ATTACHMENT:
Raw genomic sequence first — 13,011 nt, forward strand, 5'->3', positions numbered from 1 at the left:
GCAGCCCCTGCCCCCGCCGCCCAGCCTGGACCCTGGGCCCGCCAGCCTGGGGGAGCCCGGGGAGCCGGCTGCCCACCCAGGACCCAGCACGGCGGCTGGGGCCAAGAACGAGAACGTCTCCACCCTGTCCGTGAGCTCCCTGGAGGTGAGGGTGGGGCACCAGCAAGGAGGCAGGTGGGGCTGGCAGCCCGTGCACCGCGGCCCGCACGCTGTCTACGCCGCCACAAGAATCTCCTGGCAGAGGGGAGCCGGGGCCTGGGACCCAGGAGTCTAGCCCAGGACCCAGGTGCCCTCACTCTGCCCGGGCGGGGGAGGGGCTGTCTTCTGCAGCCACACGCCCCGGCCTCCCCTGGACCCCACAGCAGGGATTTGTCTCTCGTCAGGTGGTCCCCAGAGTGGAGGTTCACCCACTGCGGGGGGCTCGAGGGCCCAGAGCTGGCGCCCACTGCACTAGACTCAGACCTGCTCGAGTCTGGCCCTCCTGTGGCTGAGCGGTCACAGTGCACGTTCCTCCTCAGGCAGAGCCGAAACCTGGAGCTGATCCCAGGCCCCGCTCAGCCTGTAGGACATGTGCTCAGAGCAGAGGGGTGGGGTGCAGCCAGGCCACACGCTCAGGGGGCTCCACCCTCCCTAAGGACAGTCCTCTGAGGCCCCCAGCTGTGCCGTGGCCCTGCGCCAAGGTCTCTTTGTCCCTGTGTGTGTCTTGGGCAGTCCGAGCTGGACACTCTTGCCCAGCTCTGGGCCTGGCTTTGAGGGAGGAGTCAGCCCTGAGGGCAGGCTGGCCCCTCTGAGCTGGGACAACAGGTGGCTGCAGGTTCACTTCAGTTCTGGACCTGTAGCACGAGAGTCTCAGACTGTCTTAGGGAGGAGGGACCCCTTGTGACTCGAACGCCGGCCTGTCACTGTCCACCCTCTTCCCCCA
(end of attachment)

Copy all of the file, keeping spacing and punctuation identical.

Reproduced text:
Raw genomic sequence first — 13,011 nt, forward strand, 5'->3', positions numbered from 1 at the left:
GCAGCCCCTGCCCCCGCCGCCCAGCCTGGACCCTGGGCCCGCCAGCCTGGGGGAGCCCGGGGAGCCGGCTGCCCACCCAGGACCCAGCACGGCGGCTGGGGCCAAGAACGAGAACGTCTCCACCCTGTCCGTGAGCTCCCTGGAGGTGAGGGTGGGGCACCAGCAAGGAGGCAGGTGGGGCTGGCAGCCCGTGCACCGCGGCCCGCACGCTGTCTACGCCGCCACAAGAATCTCCTGGCAGAGGGGAGCCGGGGCCTGGGACCCAGGAGTCTAGCCCAGGACCCAGGTGCCCTCACTCTGCCCGGGCGGGGGAGGGGCTGTCTTCTGCAGCCACACGCCCCGGCCTCCCCTGGACCCCACAGCAGGGATTTGTCTCTCGTCAGGTGGTCCCCAGAGTGGAGGTTCACCCACTGCGGGGGGCTCGAGGGCCCAGAGCTGGCGCCCACTGCACTAGACTCAGACCTGCTCGAGTCTGGCCCTCCTGTGGCTGAGCGGTCACAGTGCACGTTCCTCCTCAGGCAGAGCCGAAACCTGGAGCTGATCCCAGGCCCCGCTCAGCCTGTAGGACATGTGCTCAGAGCAGAGGGGTGGGGTGCAGCCAGGCCACACGCTCAGGGGGCTCCACCCTCCCTAAGGACAGTCCTCTGAGGCCCCCAGCTGTGCCGTGGCCCTGCGCCAAGGTCTCTTTGTCCCTGTGTGTGTCTTGGGCAGTCCGAGCTGGACACTCTTGCCCAGCTCTGGGCCTGGCTTTGAGGGAGGAGTCAGCCCTGAGGGCAGGCTGGCCCCTCTGAGCTGGGACAACAGGTGGCTGCAGGTTCACTTCAGTTCTGGACCTGTAGCACGAGAGTCTCAGACTGTCTTAGGGAGGAGGGACCCCTTGTGACTCGAACGCCGGCCTGTCACTGTCCACCCTCTTCCCCCA